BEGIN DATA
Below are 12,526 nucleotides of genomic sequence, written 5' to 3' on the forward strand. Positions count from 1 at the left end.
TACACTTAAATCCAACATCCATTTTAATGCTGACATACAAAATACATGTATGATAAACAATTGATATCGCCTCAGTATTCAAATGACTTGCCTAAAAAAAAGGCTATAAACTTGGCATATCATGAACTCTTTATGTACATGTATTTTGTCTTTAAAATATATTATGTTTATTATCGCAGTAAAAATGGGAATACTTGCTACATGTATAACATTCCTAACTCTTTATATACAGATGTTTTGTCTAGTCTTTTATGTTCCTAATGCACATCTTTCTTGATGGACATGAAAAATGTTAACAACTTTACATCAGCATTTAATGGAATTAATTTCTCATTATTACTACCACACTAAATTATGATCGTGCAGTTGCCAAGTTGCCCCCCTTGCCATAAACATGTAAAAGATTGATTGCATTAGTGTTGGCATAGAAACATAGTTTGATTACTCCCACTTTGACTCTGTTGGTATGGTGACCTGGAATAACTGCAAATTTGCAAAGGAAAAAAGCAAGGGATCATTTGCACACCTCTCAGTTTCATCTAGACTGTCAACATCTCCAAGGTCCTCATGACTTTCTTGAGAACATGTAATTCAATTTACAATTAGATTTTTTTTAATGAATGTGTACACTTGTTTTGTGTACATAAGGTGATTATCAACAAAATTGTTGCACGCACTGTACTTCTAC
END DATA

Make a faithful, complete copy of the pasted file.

Below are 12,526 nucleotides of genomic sequence, written 5' to 3' on the forward strand. Positions count from 1 at the left end.
TACACTTAAATCCAACATCCATTTTAATGCTGACATACAAAATACATGTATGATAAACAATTGATATCGCCTCAGTATTCAAATGACTTGCCTAAAAAAAAGGCTATAAACTTGGCATATCATGAACTCTTTATGTACATGTATTTTGTCTTTAAAATATATTATGTTTATTATCGCAGTAAAAATGGGAATACTTGCTACATGTATAACATTCCTAACTCTTTATATACAGATGTTTTGTCTAGTCTTTTATGTTCCTAATGCACATCTTTCTTGATGGACATGAAAAATGTTAACAACTTTACATCAGCATTTAATGGAATTAATTTCTCATTATTACTACCACACTAAATTATGATCGTGCAGTTGCCAAGTTGCCCCCCTTGCCATAAACATGTAAAAGATTGATTGCATTAGTGTTGGCATAGAAACATAGTTTGATTACTCCCACTTTGACTCTGTTGGTATGGTGACCTGGAATAACTGCAAATTTGCAAAGGAAAAAAGCAAGGGATCATTTGCACACCTCTCAGTTTCATCTAGACTGTCAACATCTCCAAGGTCCTCATGACTTTCTTGAGAACATGTAATTCAATTTACAATTAGATTTTTTTTAATGAATGTGTACACTTGTTTTGTGTACATAAGGTGATTATCAACAAAATTGTTGCACGCACTGTACTTCTAC